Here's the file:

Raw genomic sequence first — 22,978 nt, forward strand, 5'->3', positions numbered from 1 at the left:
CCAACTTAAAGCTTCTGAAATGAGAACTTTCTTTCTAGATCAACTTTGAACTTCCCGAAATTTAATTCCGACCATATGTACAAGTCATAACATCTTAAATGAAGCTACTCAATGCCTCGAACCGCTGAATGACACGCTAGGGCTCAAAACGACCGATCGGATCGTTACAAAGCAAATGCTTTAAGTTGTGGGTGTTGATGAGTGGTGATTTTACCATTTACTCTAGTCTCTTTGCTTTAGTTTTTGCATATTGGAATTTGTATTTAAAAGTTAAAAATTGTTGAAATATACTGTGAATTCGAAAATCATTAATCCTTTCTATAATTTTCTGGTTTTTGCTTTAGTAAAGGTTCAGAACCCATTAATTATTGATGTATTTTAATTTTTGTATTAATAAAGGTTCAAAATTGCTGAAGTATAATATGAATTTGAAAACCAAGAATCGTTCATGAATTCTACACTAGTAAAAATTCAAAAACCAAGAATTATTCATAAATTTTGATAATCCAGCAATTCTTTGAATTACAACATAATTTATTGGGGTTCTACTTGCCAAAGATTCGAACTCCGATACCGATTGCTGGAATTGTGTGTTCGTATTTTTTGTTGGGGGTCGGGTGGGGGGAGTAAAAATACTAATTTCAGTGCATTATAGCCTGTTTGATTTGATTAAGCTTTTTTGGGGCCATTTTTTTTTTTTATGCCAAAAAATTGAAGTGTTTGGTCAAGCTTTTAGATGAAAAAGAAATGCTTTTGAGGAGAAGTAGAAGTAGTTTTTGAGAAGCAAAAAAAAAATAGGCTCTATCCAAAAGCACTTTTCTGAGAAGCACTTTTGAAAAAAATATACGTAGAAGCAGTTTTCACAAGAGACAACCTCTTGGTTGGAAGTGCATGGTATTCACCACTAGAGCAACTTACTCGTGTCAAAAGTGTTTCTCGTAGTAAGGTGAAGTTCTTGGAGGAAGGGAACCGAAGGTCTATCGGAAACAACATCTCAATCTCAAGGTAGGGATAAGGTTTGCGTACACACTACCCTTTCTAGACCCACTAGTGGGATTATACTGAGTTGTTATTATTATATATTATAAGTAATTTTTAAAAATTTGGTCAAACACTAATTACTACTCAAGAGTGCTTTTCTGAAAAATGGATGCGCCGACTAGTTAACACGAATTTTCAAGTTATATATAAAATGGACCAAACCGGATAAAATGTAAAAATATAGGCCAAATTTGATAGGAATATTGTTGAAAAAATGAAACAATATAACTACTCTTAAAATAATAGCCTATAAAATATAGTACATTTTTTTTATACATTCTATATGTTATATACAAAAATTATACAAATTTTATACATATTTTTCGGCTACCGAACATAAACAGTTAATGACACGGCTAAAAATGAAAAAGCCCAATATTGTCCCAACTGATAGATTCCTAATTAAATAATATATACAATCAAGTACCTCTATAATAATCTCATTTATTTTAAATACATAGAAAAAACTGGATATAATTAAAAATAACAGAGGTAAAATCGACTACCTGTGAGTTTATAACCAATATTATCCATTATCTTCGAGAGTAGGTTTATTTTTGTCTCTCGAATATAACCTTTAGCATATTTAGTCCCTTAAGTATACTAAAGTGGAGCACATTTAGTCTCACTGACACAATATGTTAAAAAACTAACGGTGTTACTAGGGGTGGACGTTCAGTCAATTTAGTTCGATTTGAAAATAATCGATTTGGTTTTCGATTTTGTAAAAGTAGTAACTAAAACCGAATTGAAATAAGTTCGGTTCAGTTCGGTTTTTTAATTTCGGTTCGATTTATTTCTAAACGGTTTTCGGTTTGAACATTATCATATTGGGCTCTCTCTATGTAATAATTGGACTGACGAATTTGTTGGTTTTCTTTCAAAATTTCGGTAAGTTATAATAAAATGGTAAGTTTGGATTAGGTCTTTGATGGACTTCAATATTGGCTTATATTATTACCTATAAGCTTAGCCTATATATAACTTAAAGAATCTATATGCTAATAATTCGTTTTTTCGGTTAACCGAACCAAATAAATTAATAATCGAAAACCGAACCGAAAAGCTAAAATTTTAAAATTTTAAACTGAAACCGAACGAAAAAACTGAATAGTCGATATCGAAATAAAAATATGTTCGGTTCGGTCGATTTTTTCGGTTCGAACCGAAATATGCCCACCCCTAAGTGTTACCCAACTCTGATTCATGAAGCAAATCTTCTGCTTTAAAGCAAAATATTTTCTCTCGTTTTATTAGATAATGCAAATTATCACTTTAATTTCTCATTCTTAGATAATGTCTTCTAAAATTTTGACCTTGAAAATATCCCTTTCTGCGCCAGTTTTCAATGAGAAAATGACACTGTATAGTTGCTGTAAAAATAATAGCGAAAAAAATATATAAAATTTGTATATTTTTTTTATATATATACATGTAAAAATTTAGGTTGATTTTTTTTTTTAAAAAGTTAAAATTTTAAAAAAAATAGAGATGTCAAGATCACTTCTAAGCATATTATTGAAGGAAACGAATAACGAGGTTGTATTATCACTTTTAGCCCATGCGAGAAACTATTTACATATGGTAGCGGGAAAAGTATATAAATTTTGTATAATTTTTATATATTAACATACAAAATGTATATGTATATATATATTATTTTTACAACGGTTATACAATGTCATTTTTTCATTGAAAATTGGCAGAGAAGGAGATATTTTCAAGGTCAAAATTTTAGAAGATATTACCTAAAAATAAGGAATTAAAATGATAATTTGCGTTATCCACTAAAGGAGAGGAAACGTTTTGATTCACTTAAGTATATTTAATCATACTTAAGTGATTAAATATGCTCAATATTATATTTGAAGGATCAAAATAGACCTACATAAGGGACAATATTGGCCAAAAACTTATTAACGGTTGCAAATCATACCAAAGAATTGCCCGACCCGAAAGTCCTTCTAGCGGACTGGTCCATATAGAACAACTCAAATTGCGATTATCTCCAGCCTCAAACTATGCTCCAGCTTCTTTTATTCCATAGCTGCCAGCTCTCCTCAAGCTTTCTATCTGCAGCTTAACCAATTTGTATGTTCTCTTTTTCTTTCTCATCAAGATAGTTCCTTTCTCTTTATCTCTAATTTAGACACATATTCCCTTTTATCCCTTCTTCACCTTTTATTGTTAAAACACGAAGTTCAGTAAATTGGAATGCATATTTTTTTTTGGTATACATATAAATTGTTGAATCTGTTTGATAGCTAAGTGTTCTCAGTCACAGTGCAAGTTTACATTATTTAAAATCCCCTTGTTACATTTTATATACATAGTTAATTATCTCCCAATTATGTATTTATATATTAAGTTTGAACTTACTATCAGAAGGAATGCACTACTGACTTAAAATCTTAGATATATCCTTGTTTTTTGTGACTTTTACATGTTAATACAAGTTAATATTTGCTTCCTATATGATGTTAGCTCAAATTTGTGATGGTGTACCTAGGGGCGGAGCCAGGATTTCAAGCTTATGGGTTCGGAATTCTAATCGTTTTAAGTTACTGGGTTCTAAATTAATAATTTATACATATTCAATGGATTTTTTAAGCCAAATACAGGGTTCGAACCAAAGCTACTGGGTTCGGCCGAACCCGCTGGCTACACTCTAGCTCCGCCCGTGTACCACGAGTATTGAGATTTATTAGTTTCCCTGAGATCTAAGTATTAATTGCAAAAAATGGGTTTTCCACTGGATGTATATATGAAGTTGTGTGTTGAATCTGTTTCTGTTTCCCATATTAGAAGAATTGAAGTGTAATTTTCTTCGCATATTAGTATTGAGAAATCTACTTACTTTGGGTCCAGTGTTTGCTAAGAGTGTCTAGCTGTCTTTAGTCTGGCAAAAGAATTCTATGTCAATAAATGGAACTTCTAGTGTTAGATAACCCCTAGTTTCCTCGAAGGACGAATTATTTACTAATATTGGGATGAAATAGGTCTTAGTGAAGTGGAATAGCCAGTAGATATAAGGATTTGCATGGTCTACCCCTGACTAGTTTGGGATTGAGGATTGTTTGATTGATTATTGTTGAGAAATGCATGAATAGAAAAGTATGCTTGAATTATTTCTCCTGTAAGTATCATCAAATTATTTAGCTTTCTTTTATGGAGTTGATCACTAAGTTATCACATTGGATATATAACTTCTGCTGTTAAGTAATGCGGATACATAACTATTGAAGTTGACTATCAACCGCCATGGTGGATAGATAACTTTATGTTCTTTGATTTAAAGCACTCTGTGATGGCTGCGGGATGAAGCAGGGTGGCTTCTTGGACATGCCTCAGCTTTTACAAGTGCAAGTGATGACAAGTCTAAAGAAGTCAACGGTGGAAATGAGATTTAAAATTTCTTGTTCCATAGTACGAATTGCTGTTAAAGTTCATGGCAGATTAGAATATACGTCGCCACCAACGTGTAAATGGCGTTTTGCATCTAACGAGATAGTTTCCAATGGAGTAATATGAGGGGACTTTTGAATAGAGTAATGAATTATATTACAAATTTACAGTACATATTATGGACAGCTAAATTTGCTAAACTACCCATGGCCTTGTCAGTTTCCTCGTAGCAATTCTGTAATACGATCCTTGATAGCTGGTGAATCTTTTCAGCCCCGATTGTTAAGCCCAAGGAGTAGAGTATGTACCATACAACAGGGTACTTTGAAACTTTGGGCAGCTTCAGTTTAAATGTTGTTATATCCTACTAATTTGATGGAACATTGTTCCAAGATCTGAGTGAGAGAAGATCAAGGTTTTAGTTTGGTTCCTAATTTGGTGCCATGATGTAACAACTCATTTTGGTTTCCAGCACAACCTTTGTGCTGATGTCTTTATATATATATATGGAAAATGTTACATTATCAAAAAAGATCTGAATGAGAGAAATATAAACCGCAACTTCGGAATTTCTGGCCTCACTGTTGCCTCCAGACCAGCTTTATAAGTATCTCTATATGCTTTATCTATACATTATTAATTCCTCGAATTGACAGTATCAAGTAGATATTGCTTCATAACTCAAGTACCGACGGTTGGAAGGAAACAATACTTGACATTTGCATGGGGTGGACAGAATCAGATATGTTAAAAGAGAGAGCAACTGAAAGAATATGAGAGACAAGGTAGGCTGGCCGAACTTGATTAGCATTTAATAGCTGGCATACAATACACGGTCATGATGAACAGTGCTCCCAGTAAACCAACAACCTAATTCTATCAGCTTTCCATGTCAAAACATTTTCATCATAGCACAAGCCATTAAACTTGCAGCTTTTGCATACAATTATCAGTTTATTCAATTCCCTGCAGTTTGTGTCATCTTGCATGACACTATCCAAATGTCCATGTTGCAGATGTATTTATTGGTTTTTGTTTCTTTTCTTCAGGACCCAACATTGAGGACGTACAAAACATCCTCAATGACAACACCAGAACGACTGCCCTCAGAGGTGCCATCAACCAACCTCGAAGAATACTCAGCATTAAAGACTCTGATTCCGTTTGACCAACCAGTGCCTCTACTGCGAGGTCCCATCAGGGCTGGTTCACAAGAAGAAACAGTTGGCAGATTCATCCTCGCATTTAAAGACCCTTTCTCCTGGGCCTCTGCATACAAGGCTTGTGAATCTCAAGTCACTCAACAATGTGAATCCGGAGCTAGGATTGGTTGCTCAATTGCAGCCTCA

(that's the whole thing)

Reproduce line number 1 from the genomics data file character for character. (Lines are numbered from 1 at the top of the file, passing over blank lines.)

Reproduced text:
Raw genomic sequence first — 22,978 nt, forward strand, 5'->3', positions numbered from 1 at the left: